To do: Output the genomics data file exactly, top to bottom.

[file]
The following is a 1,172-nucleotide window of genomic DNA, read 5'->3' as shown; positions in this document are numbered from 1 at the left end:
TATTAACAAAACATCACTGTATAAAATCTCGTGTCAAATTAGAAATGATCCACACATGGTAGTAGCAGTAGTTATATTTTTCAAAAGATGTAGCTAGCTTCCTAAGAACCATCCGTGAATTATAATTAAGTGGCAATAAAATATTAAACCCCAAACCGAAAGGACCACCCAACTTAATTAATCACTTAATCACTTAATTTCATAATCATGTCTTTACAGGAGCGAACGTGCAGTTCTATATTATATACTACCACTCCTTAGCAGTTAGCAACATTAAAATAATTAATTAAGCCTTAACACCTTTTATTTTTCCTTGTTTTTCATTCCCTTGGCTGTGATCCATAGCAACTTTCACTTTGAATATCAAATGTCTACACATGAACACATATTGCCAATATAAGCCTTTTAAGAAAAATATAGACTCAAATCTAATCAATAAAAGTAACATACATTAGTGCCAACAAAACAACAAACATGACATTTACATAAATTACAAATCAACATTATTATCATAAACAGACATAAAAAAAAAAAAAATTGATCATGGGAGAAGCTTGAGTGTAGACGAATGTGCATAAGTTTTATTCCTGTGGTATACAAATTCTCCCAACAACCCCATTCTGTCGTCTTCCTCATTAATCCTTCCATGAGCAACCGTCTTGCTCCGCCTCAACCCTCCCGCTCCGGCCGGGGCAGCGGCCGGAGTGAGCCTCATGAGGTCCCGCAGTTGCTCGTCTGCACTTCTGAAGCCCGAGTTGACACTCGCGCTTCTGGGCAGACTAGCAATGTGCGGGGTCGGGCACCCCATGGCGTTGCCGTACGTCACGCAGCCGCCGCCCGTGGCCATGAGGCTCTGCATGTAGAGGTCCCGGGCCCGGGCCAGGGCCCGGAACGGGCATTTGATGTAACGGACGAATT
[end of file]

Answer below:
The following is a 1,172-nucleotide window of genomic DNA, read 5'->3' as shown; positions in this document are numbered from 1 at the left end:
TATTAACAAAACATCACTGTATAAAATCTCGTGTCAAATTAGAAATGATCCACACATGGTAGTAGCAGTAGTTATATTTTTCAAAAGATGTAGCTAGCTTCCTAAGAACCATCCGTGAATTATAATTAAGTGGCAATAAAATATTAAACCCCAAACCGAAAGGACCACCCAACTTAATTAATCACTTAATCACTTAATTTCATAATCATGTCTTTACAGGAGCGAACGTGCAGTTCTATATTATATACTACCACTCCTTAGCAGTTAGCAACATTAAAATAATTAATTAAGCCTTAACACCTTTTATTTTTCCTTGTTTTTCATTCCCTTGGCTGTGATCCATAGCAACTTTCACTTTGAATATCAAATGTCTACACATGAACACATATTGCCAATATAAGCCTTTTAAGAAAAATATAGACTCAAATCTAATCAATAAAAGTAACATACATTAGTGCCAACAAAACAACAAACATGACATTTACATAAATTACAAATCAACATTATTATCATAAACAGACATAAAAAAAAAAAAAATTGATCATGGGAGAAGCTTGAGTGTAGACGAATGTGCATAAGTTTTATTCCTGTGGTATACAAATTCTCCCAACAACCCCATTCTGTCGTCTTCCTCATTAATCCTTCCATGAGCAACCGTCTTGCTCCGCCTCAACCCTCCCGCTCCGGCCGGGGCAGCGGCCGGAGTGAGCCTCATGAGGTCCCGCAGTTGCTCGTCTGCACTTCTGAAGCCCGAGTTGACACTCGCGCTTCTGGGCAGACTAGCAATGTGCGGGGTCGGGCACCCCATGGCGTTGCCGTACGTCACGCAGCCGCCGCCCGTGGCCATGAGGCTCTGCATGTAGAGGTCCCGGGCCCGGGCCAGGGCCCGGAACGGGCATTTGATGTAACGGACGAATT